I attended a very nice presentation recently by a person who has been leading the Lean charge for several years at a major medical center. As he reflected on key elements of his organization’s success, however, he made a statement that set off my crap detector: “It’s most important to start with good people,” he said, “they are the key to success.” While I think the comment was intended to compliment his Lean compatriots, I worry how it sounded to others in the audience and what it implied. Is the secret to successful Lean implementation an adept talent recruitment program? And what are the traits we are recruiting? What is a good employee?
When I hear the phrase “good employees”, I think back to some early days in my own Lean journey. I was moving into a role of VP of Manufacturing when a list was presented to me of employees who “would be trouble.” I’d heard about these kinds of lists, but had never actually seen one and, until that point, thought that such lists were just the product of gossip. But there it was. No one wanted to take credit for creating it, but the supervisor who handed the list to me simply said I should “keep an eye on these folks.” I thanked him for his concern, saying I would make up my own mind about people.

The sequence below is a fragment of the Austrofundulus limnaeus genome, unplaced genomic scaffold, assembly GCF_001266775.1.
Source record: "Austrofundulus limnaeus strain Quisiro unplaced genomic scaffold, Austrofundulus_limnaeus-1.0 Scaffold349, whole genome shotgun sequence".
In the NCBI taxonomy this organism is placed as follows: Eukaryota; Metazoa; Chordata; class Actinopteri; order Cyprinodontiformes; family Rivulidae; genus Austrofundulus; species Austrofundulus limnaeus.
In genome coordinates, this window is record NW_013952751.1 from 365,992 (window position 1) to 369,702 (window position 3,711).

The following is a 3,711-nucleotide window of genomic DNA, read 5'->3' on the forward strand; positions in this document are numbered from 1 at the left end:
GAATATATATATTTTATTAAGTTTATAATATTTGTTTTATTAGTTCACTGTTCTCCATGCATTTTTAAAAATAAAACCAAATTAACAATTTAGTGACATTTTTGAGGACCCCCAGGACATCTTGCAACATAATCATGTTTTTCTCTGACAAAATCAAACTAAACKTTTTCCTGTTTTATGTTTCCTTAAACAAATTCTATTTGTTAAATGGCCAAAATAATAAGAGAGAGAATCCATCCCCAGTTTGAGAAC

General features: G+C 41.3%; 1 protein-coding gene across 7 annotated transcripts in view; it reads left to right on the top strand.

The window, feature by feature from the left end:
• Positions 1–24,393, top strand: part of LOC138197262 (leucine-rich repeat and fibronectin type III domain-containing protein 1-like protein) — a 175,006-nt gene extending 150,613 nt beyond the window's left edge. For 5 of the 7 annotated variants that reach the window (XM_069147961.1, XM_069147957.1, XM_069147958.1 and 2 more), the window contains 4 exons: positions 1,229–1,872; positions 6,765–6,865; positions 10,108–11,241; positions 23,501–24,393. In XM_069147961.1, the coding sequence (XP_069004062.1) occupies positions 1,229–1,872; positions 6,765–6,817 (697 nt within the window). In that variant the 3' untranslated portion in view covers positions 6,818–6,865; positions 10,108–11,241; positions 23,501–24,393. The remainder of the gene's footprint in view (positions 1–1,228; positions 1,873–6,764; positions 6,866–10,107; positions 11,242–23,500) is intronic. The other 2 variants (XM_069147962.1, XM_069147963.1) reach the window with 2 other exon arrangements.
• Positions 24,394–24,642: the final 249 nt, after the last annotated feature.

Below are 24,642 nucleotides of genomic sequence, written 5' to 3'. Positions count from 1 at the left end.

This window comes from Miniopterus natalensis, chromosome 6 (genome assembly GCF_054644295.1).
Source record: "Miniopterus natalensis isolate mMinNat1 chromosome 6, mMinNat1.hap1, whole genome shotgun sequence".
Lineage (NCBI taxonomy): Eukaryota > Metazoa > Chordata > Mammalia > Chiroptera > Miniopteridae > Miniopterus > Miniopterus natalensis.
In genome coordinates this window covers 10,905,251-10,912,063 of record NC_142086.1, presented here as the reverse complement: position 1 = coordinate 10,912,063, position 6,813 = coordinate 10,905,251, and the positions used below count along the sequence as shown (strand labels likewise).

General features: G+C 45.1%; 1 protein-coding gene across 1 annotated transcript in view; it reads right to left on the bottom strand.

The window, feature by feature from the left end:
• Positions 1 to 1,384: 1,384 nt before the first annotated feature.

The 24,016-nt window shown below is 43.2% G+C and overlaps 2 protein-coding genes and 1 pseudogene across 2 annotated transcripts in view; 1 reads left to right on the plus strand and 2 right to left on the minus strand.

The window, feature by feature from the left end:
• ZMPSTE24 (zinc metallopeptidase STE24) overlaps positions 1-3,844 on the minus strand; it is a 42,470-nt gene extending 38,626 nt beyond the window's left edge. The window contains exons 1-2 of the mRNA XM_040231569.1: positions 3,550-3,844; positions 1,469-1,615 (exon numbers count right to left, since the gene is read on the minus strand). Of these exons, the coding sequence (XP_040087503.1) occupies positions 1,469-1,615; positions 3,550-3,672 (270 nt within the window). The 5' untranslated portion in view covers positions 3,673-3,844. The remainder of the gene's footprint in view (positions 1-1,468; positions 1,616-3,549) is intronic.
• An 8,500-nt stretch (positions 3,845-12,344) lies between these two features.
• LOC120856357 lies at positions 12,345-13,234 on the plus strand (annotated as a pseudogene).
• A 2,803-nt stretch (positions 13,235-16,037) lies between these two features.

To be sure, the employees who “made the list” were outspoken about problems they saw, ranging from broken equipment to inequitable HR practices. They wondered, for example, why a factory employee had to work ten years to enjoy the same benefits that an office employee was given on their first day of employ. Some were angry, a couple were occasionally belligerent. One, who had been an assembler for twenty-seven years, complained that many assembly fixtures had been made for left-handed people because the model shop manager was left handed. This “problem employee” began building assembly fixtures that worked on his own time, and eventually transitioned to that role full-time, helping everyone in assembly. He joked to me on one occasion, “Hey, you opened the cell door and let me out.” Another of the potential “troublemakers” was a product tester with a reputation for criticizing management policy. She commented to me once “Managers are people who sound like they know what they’re talking about even when they don’t.” This person later became a full-time continuous improvement facilitator.
(Some years after that she and I were married – Mrs. Toast.)
In fact, these employees mostly turned out to be the early challengers of the status quo. They were dissatisfied, and not afraid to take a risk to change it. Were they the good employees to whom my speaker was referring?
On the day in 1985 that the notorious list of troublemakers was passed along to me, I scanned it and wondered to myself what types of employees these were, to be singled out. Were these the persons responsible for the poor condition of the factory whose leadership I had just inherited? Then, I recalled a quote from Lester Maddox, a former, not-so-esteemed governor of Georgia from the late 1960’s. When asked about the deplorable state of the Georgia state prison system, Governor Maddox lamented that conditions in the prisons would not improve until there was a better class of prisoner.
Is your organization looking for a better class of prisoner or are you
just opening the cell doors? Share a story from your organization.